The second episode proper begins with yet another of many scenes featuring domestic meal-taking. This time, it’s dinner at the Horne household, where Ben's disturbed, 28-year-old son Johnny, whom Laura used to tutor, is decked out in a full Native American headdress for some reason. As part of the rustic lodge decor, the screen continues to be filled with First Nations art of the Northwest Coast style, which is an extremely rich and varied network of differing artistic traditions. The works present throughout the series so far do not belong to a single tradition, although I've seen numerous instances of Salish and Haida works, such as is visible on the left side of the screen on the image below.
Uncle Jerry’s "back", even though it's the viewing audience's first time meeting him, and he’s brought brie and baguette sandwiches back from France with him.
Lots and lots of brie and baguette sandwiches. Literally dozens of bags full.
Ben and Jerry (their names allegedly chosen to match that of the ice cream company) both seem to love these sandwiches, as they try to speak with their mouths full of them.
Bringing so many bags filled with a European "delicacy" into a room/lodge filled with Native imagery (built on land stolen from Native Americans) strikes me as a possible satirical statement about the way these altogether ridiculous people live.
Possible Kubrick homage: Ben and Jerry talk about “a new girl, freshly scented from the perfume counter” (like Ronette!) working at One Eyed Jack’s, over the water (and the border) in Canada. According to Ben, Jerry’s got "a 50/50 chance of being first in line". To which Jerry responds: “All work and no play make Ben and Jerry dull boys.”
One Eyed Jacks, of course, is a Marlon Brando film that Stanley Kubrick worked on for months before Brando decided to direct the film himself. Also, Uncle Jerry cuts a peculiarly Kubrickean figure… sort of a cross between Dr. Strangelove, Alex from Clockwork Orange and Jack from The Shining (from which the “all work and no play” maxim is taken).
Furthermore, the aforementioned pervasive presence of Native American motifs throughout the Horne properties and elsewhere throughout Twin Peaks is also reminiscent of The Shining. Unlike Kubrick’s film, however, I don’t believe Lynch intended a sly political commentary. Instead, I think he likes the way the large sculptures of Pacific Northwest Native tribes resemble the iconography of Ancient Egypt and Babylon, such as the Sphinx, or the Winged Bull.
It occurs to me at this point, considering the series' sheer volume of visual references to Native American culture, art, and thus, inescapably, myths and legends, that I should definitely do more research in this direction. I can already think of a few good places to begin. The first book of Peter Levenda's Sinister Forces trilogy, for instance, devotes a great many pages to some of the darker practices of our haunted continent's Pre-Columbian, First Nations cultures.
Keep watching this space for more details. Now, let's get back to Episode 2... and to One Eyed Jack's.
The boat Ben and Jerry take to Canada is quite a thing.
There can be no denying that the bar at One Eyed Jack’s has a definite Kubrick feel to it. The lighting alone!
Red, white, and black, the colors of fascism and Nazism, as well as particularly important colors in ritual magick traditions. Also, did Lynch have a psychic flash of Eyes Wide Shut during filming? Just kidding.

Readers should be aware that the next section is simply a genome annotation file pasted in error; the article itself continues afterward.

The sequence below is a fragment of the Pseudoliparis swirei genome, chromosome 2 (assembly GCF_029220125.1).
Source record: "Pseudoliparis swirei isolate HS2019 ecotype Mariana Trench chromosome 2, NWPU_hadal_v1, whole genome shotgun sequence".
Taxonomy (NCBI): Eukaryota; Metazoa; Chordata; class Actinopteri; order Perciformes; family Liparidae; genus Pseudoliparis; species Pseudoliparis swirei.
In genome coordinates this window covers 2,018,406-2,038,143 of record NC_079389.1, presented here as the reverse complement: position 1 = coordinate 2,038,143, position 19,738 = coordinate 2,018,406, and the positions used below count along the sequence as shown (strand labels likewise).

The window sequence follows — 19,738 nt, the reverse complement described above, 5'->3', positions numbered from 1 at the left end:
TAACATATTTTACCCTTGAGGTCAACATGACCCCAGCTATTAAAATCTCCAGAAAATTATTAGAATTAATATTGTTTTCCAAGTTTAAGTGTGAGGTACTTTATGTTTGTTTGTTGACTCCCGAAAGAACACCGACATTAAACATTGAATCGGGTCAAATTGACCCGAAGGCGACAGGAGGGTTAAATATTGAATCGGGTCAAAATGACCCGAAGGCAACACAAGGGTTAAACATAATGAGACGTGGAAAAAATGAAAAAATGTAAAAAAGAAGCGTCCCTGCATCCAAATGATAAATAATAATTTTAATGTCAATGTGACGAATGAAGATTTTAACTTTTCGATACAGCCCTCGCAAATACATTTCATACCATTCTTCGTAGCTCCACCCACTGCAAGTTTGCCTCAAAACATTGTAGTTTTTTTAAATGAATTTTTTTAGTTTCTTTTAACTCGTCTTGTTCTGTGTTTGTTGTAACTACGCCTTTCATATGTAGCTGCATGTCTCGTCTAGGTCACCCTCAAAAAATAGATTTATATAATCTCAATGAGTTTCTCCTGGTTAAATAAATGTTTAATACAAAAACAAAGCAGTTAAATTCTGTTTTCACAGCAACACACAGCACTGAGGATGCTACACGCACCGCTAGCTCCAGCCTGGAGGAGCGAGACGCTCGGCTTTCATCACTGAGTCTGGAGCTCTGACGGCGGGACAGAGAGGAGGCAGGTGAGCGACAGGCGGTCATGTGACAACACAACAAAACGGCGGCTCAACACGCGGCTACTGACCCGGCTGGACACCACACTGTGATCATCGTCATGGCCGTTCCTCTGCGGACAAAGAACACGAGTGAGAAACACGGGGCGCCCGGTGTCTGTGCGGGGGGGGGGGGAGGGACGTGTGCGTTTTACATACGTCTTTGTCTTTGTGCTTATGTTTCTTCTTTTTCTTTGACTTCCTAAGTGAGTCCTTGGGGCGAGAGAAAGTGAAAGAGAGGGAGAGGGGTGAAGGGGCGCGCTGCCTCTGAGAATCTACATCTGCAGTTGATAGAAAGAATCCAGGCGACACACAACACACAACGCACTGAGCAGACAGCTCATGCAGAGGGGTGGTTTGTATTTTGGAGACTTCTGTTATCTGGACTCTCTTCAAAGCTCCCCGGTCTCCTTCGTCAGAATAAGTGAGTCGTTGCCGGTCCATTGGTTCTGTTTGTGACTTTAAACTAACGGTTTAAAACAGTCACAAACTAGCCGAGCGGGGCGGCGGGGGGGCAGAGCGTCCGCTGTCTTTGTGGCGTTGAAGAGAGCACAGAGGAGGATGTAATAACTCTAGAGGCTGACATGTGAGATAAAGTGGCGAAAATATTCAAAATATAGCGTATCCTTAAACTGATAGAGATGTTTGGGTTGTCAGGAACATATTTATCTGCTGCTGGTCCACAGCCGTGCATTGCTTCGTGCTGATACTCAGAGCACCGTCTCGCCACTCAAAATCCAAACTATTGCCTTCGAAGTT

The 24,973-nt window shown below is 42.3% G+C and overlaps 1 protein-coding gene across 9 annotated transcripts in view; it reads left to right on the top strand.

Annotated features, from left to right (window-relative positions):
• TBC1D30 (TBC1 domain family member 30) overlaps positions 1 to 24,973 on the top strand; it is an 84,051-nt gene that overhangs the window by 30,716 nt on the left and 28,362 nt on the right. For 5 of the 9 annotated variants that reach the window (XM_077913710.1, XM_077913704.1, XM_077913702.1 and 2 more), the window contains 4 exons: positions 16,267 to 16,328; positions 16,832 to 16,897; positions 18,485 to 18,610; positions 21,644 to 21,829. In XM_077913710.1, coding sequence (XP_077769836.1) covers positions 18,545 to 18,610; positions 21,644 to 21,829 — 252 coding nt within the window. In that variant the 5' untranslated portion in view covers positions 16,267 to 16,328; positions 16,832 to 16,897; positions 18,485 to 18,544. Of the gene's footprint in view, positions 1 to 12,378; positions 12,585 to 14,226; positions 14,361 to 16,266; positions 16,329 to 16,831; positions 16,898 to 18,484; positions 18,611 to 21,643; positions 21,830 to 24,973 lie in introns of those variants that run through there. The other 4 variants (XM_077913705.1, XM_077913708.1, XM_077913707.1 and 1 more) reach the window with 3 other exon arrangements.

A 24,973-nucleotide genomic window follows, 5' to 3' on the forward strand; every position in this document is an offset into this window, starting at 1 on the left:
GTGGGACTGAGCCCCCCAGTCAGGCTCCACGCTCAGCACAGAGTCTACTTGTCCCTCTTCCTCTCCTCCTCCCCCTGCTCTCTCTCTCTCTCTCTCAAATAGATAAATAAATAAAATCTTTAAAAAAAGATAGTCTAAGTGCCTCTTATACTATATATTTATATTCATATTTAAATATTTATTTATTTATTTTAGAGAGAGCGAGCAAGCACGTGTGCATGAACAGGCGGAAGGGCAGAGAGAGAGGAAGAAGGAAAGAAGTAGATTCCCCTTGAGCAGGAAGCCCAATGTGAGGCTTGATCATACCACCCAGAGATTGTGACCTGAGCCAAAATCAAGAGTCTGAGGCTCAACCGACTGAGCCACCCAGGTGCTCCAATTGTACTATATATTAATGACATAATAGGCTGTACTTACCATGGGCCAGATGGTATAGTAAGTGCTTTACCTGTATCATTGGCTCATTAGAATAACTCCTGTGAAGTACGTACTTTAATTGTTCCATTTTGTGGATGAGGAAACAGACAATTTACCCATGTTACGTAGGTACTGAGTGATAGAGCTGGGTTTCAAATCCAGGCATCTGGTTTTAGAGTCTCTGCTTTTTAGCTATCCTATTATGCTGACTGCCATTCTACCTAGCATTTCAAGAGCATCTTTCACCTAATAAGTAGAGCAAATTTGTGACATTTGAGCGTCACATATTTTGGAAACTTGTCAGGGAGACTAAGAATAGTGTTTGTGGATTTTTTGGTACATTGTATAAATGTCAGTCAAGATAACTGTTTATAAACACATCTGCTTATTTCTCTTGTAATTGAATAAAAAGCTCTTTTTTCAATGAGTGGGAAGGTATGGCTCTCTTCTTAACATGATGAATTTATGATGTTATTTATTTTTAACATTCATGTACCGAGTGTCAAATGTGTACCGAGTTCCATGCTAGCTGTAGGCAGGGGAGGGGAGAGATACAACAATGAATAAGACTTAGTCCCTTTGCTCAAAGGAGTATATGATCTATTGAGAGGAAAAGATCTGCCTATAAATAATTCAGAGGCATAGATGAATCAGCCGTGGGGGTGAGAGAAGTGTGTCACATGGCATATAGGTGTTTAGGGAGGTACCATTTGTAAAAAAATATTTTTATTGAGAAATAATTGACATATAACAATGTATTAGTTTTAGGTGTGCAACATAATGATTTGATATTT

And that antler chandelier is breathtaking.
The Witching Hour! Uncle Jerry marks it by saying “Well!” to no one in particular.
After talking on the phone with Deputy Hawk about the one-armed man seen at the hospital, Cooper gets a mysterious note about “Jack with one eye”, an obvious reference to One Eyed Jack’s.
A completely new and ominous element to the score is introduced for Bobby and Mike’s midnight trek through the woods.
It’s Leo’s football, with drugs in it.
Next, Leo appears from out of nowhere, and he's got a shotgun. The drug deal, with the money for it being stuck in Laura’s safe deposit box, is becoming more complicated.
There’s a mysterious dark figure hiding in the woods! Is he with Leo? Instead of answering the question, Leo forces Mike and Bobby to run for their lives, then mockingly throws the short order of illegal narcotics at them. It lands on the hood of Bobby's car with a thud. Mike is thoroughly freaked out and has had enough.
Ed, greased up beyond recognition from working in the garage, messes up Nadine’s silent drape runner invention.
Nadine, who was working out, sees that Big Ed has upset her invention.
In a fit of anger, Nadine freaks out and literally bends a steel bar with her bare hands.
I mean, what the Hell?!
Cooper and the police are setting up an experiment of sorts.
It apparently involves lots of donuts...
A fair measured distance...
Some logs and a bottle...
And an outdoors-ready blackboard with some chalk. Before we find out what this is all about, we cut to...
Shelly, whom we'd last seen being brutalized by her husband, the increasingly suspicious scumbag trucker Leo. So no wonder she isn’t interested in watching a soap opera called "Invitation to Love".
Meanwhile, over at the RR Cafe, Ed commiserates with his beautiful mistress, Norma Jennings. These seem like superfluous characters at this point... more local color than anything particularly germane to the central mystery. So it's back to the experiment! What can it all possibly mean?
I mean, how do China, Tibet, and the Dalai Lama figure into things?
Well, it apparently involves Agent Cooper becoming deeply moved by the plight of the Tibetan people in the wake of a dream he had three years ago.
The dream also revealed a deductive technique involving mind/body coordination operating hand-in-hand with the deepest levels of intuition.
In other words, as the assembled Twin Peaks Sheriff's force lean in, it's obvious we’re now deeply in “woo” territory.